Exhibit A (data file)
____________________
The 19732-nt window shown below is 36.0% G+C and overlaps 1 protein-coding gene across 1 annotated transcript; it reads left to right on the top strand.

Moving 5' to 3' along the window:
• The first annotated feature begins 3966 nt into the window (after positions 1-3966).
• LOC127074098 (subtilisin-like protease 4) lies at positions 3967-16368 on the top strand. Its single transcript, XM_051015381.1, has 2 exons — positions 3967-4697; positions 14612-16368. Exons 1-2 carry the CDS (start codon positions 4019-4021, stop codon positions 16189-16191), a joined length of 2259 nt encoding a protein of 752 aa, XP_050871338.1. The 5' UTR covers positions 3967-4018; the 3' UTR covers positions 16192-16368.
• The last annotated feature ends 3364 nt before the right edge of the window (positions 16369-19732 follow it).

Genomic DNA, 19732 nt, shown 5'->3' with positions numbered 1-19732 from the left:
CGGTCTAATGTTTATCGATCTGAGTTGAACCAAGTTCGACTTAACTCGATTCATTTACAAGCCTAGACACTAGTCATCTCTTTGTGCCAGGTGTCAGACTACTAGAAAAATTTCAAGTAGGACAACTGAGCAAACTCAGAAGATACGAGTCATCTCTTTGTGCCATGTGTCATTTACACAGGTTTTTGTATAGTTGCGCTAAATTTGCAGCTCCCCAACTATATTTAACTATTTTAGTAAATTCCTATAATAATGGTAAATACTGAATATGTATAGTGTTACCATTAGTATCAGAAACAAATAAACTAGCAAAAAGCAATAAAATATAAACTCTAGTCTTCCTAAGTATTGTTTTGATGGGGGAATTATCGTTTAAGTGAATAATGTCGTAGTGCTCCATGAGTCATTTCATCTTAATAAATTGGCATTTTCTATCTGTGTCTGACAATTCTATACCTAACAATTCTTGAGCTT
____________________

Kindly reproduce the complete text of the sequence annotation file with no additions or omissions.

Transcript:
The 19732-nt window shown below is 36.0% G+C and overlaps 1 protein-coding gene across 1 annotated transcript; it reads left to right on the top strand.

Moving 5' to 3' along the window:
• The first annotated feature begins 3966 nt into the window (after positions 1-3966).
• LOC127074098 (subtilisin-like protease 4) lies at positions 3967-16368 on the top strand. Its single transcript, XM_051015381.1, has 2 exons — positions 3967-4697; positions 14612-16368. Exons 1-2 carry the CDS (start codon positions 4019-4021, stop codon positions 16189-16191), a joined length of 2259 nt encoding a protein of 752 aa, XP_050871338.1. The 5' UTR covers positions 3967-4018; the 3' UTR covers positions 16192-16368.
• The last annotated feature ends 3364 nt before the right edge of the window (positions 16369-19732 follow it).

Genomic DNA, 19732 nt, shown 5'->3' with positions numbered 1-19732 from the left:
CGGTCTAATGTTTATCGATCTGAGTTGAACCAAGTTCGACTTAACTCGATTCATTTACAAGCCTAGACACTAGTCATCTCTTTGTGCCAGGTGTCAGACTACTAGAAAAATTTCAAGTAGGACAACTGAGCAAACTCAGAAGATACGAGTCATCTCTTTGTGCCATGTGTCATTTACACAGGTTTTTGTATAGTTGCGCTAAATTTGCAGCTCCCCAACTATATTTAACTATTTTAGTAAATTCCTATAATAATGGTAAATACTGAATATGTATAGTGTTACCATTAGTATCAGAAACAAATAAACTAGCAAAAAGCAATAAAATATAAACTCTAGTCTTCCTAAGTATTGTTTTGATGGGGGAATTATCGTTTAAGTGAATAATGTCGTAGTGCTCCATGAGTCATTTCATCTTAATAAATTGGCATTTTCTATCTGTGTCTGACAATTCTATACCTAACAATTCTTGAGCTT